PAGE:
What’s to Become of Macy’s on Lower State Street?

Release Date: February 15,2018

 
Optimists say the Macy’s building will see signs of life within six months.

Optimists say the Macy’s building will see signs of life within six months. Paul Wellman (file)


Paseo Nuevo Owners Purchase Downtown Santa Barbara Building


For the past year, the empty downtown Macy’s building has hovered over State Street like a 138,000-square-foot question mark. Last week, the owners of the Paseo Nuevo mall answered that question, announcing they had purchased that property for an undisclosed sum. “We just took possession, and we’re looking it over for potential uses,” said leasing agent Mary Lynn Harms-Romo. To that end, her company ​— ​Pacific Retail Capital ​— ​has been conducting a public survey. “People want more restaurants and entertainment,” she said. “Cannabis was pitched, but this remains a family shopping mall.” Many commercial-retail insiders believe a replacement department store is highly unlikely and expect Pacific Retail ​— ​in partnership with J.P. Morgan ​— ​to carve the space into restaurants, pop-up shops, and smaller retailers, with perhaps a new movie theater upstairs. Talk of converting the space to housing ​— ​especially intense during last fall’s City Council election campaign ​— ​is not likely to translate into immediate action given the planning hurdles involved.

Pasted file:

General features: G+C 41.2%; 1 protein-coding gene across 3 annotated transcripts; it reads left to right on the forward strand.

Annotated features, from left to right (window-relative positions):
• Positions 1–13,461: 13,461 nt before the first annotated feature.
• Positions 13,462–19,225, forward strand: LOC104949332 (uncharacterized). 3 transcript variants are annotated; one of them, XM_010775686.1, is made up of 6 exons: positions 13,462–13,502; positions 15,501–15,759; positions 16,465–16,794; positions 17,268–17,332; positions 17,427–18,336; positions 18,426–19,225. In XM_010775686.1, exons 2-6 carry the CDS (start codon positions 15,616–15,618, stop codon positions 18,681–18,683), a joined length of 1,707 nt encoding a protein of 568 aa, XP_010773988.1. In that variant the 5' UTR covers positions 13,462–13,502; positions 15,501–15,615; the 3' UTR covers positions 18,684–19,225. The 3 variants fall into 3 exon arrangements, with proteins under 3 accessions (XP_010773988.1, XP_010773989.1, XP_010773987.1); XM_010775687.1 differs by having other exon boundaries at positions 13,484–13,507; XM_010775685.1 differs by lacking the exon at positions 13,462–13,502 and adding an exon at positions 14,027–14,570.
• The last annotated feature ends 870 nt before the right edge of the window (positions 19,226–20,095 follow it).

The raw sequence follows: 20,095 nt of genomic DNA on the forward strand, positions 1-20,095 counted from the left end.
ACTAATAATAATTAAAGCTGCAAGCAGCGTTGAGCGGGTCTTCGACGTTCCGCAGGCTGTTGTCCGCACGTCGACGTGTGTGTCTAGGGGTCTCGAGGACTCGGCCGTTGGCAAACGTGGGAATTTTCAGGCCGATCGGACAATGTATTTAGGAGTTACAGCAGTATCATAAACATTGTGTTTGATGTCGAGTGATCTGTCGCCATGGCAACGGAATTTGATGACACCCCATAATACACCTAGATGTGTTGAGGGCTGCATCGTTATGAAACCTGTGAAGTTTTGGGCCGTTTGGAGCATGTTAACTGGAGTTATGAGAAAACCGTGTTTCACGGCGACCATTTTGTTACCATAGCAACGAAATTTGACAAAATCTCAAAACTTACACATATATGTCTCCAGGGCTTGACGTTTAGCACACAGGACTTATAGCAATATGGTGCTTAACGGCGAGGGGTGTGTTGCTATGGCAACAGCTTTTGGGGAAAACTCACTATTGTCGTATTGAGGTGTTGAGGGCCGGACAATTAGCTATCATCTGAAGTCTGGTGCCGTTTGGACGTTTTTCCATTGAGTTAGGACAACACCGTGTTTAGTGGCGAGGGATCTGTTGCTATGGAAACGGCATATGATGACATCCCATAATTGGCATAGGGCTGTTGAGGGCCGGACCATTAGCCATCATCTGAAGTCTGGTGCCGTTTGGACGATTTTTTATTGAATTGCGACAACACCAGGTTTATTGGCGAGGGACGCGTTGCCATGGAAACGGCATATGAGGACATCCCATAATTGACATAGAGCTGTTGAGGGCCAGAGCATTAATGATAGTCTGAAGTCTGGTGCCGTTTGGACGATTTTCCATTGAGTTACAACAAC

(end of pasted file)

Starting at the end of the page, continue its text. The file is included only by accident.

While the retail health of State Street has been the subject of much civic anguish, Harms-Romo said Paseo Nuevo has only two vacant spaces. Elsewhere on State Street, the high-profile Saks Off Fifth ​— ​slated to go dark this year ​— ​just got a one-year extension following the sale of the property to Michael Rosenfeld, developer of the upscale Hotel Californian. From the 300 to 1300 blocks of State Street, 21 retail spaces are listed, though not all are vacant, according to a quarterly market report by Hayes Commercial. The number is 35 when the Funk Zone, waterfront, and downtown side streets are included. Facing competition from online shopping, high-end retailers are no longer flocking to town, Hayes reported, though rents ​— ​frequently blamed for driving merchants out of town ​— ​are starting to drop, reportedly by 12 percent over the past two years.

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